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Hulse-Taylor pulsar and GR what if orbital velocities were higher?

  1. Jan 3, 2014 #1
    The Hulse-Taylor (PSR B1913+16) binary pulsar 'observed vs. predicted' orbit decay is one of the great validations of GR. The orbit decay over the recording period of 30+ years is very close to GR prediction as per predicted energy loss through gravitational waves.

    Hulse-Taylor experiment is seen as a confirmation of the existence of gravitational waves, though none have yet been directly detected (LIGO has failed to do so, but the sensitivity of Advanced LIGO in 2014 may succeed, if the underlying theory and computations are correct. We're still waiting on that).

    However, what would have happened if the two pulsars involved happened to have a 'slightly higher' orbital velocity around their CG than they do (as possibly may be the case for some other binary pulsars)? Would they have then maintained their existing orbits without decay or slowly spiraled outwards, and been seen as a refutation of the existence of gravitational waves? Have any other binary pulsar experiments confirmed or refuted this? Or is such a situation impossible?

    [Bit of a naive question as I have very little understanding of the GR area that deals with gravitational waves, but hoping to get some inputs through this question.]
  2. jcsd
  3. Jan 3, 2014 #2


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    All orbits decay, in principle, if GR is correct. An orbit that expanded (without some explanation like mass emission, or spin locking), would violate not only GR but Newtonian gravity. Not only have no violations been discovered, but several other binary neutron star systems have been discovered which match GR predictions precisely for different orbital and mass parameters.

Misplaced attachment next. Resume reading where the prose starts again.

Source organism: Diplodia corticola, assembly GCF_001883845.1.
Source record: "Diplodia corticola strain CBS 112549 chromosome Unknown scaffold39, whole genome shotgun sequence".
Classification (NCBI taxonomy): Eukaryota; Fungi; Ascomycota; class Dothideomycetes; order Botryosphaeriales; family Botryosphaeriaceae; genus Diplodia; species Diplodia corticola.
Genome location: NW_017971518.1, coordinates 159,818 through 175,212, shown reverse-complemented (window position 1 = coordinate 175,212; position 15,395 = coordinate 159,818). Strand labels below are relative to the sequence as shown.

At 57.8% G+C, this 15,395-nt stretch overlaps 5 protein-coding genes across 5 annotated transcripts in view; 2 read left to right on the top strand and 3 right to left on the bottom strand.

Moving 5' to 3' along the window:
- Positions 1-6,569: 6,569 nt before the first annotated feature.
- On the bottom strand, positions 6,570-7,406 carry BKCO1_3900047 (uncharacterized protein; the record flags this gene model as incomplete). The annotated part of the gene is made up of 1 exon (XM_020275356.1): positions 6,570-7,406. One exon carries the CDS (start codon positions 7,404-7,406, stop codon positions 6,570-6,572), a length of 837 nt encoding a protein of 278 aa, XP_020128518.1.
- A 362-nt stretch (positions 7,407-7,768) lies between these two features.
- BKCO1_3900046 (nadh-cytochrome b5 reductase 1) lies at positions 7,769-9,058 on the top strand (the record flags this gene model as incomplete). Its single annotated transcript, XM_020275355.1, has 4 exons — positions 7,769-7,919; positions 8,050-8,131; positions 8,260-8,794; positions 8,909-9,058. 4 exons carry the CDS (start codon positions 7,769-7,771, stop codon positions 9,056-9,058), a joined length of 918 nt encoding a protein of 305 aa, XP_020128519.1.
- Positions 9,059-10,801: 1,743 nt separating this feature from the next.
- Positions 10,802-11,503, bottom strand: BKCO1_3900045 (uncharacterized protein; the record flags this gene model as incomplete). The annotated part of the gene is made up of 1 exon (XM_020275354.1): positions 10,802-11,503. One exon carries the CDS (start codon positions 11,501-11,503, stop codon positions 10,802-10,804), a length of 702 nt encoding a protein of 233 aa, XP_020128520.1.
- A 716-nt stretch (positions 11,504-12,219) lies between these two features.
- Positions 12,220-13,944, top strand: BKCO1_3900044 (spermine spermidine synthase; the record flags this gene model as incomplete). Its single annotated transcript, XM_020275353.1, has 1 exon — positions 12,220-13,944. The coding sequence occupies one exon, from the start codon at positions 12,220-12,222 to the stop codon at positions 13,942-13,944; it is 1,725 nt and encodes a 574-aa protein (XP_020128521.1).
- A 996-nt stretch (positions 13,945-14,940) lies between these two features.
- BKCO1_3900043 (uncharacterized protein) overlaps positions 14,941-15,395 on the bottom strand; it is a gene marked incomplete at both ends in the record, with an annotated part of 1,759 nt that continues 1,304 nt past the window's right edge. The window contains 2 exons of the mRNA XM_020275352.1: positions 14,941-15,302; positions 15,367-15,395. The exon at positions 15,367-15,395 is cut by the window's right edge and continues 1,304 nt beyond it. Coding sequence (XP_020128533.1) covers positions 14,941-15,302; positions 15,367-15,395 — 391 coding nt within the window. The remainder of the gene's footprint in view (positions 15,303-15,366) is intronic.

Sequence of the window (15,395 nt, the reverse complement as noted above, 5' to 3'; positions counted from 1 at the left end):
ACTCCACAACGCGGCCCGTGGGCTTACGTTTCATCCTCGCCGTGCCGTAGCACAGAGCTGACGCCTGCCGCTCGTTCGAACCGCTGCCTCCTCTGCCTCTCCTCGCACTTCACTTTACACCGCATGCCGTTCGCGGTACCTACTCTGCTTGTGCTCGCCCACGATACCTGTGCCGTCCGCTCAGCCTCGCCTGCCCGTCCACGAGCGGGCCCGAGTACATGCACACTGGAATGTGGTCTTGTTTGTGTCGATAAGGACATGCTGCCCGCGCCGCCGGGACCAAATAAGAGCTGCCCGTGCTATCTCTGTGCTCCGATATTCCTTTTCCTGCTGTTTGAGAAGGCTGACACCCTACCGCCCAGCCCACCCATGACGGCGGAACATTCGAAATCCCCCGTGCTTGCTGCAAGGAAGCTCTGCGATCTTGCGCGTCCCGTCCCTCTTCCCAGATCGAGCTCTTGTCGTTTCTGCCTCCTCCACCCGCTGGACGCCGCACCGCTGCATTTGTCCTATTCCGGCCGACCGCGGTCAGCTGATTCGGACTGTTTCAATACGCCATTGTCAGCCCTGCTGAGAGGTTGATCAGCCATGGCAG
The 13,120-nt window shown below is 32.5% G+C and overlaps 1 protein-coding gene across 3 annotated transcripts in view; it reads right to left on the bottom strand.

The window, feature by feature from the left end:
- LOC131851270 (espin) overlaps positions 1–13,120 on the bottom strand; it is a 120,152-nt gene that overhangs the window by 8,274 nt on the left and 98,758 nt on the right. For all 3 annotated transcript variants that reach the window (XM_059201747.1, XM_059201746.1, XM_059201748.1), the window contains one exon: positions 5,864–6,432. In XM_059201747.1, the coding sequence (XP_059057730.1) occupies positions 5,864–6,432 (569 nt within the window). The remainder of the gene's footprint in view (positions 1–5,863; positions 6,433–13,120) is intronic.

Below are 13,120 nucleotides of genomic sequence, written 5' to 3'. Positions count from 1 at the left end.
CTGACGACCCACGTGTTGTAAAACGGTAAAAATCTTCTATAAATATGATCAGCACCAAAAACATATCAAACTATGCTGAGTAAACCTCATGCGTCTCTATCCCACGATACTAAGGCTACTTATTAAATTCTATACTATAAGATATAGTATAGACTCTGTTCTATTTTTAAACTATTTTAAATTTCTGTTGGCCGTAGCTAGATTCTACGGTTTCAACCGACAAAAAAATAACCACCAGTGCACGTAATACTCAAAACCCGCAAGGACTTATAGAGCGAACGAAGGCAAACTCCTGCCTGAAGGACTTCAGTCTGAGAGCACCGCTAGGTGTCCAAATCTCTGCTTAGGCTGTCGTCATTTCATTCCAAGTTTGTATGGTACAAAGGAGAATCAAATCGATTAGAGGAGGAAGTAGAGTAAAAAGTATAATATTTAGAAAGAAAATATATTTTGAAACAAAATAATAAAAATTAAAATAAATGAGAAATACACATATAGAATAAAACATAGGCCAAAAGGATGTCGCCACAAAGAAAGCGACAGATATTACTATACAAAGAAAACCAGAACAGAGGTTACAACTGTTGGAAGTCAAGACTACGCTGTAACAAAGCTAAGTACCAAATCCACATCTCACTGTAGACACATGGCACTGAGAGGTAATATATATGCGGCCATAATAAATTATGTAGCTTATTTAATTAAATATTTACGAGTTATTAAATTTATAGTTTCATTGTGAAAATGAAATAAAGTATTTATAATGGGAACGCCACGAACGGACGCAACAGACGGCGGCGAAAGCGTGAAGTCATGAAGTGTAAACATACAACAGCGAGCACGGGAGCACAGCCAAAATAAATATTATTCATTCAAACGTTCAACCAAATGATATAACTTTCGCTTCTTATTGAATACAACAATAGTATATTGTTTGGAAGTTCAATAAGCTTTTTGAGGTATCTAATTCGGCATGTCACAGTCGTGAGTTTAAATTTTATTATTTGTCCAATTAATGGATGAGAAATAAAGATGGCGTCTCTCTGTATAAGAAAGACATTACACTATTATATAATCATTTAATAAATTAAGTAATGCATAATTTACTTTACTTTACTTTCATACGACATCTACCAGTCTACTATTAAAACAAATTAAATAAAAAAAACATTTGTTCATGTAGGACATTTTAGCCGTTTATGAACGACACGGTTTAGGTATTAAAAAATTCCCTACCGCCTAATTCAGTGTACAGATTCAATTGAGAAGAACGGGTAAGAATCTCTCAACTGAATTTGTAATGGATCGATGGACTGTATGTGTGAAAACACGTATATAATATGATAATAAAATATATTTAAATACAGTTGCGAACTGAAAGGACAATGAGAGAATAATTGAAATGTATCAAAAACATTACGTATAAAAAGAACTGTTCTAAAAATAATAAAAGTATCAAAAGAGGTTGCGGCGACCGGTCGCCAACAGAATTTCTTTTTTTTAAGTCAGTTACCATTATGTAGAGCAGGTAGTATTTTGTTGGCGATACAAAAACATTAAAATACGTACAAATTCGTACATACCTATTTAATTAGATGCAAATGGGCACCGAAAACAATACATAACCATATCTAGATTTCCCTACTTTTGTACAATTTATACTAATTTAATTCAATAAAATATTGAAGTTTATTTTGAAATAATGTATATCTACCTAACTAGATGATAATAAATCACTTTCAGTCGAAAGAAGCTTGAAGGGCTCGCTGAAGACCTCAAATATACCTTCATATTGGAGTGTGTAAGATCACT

4. Jan 3, 2014 #3
    The question was not about the orbit decay predicted by GR. That can be assumed validated.

    Let me clarify - the question was - what would we observe if we detected a pair of binary pulsars which have orbital velocities somewhere between 'Newtonian orbital velocity' and 'escape velocity'? What would we observe over a small period of 30-40 years? A high enough orbital velocity would show the binary pulsars spiraling outwards from each other, wouldn't it? (Correct me please if I am wrong in this basic concept!)
  5. Jan 3, 2014 #4

    Jonathan Scott

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    Orbits aren't necessarily circular. Closed orbits are usually elliptical.

    If we observed a pair of massive objects which had an orbital velocity higher than that necessary for a circular orbit but less than that for escape, then by Newtonian theory we would expect to see them continue in elliptical orbits about their center of mass, where the current point in the orbit is closer together than the average for a whole orbit. By GR we would then expect to see that orbit modified in the long term by a slight decay (plus other effects such as perihelion precession).
  6. Jan 4, 2014 #5
    Thanks for the response. This makes sense.
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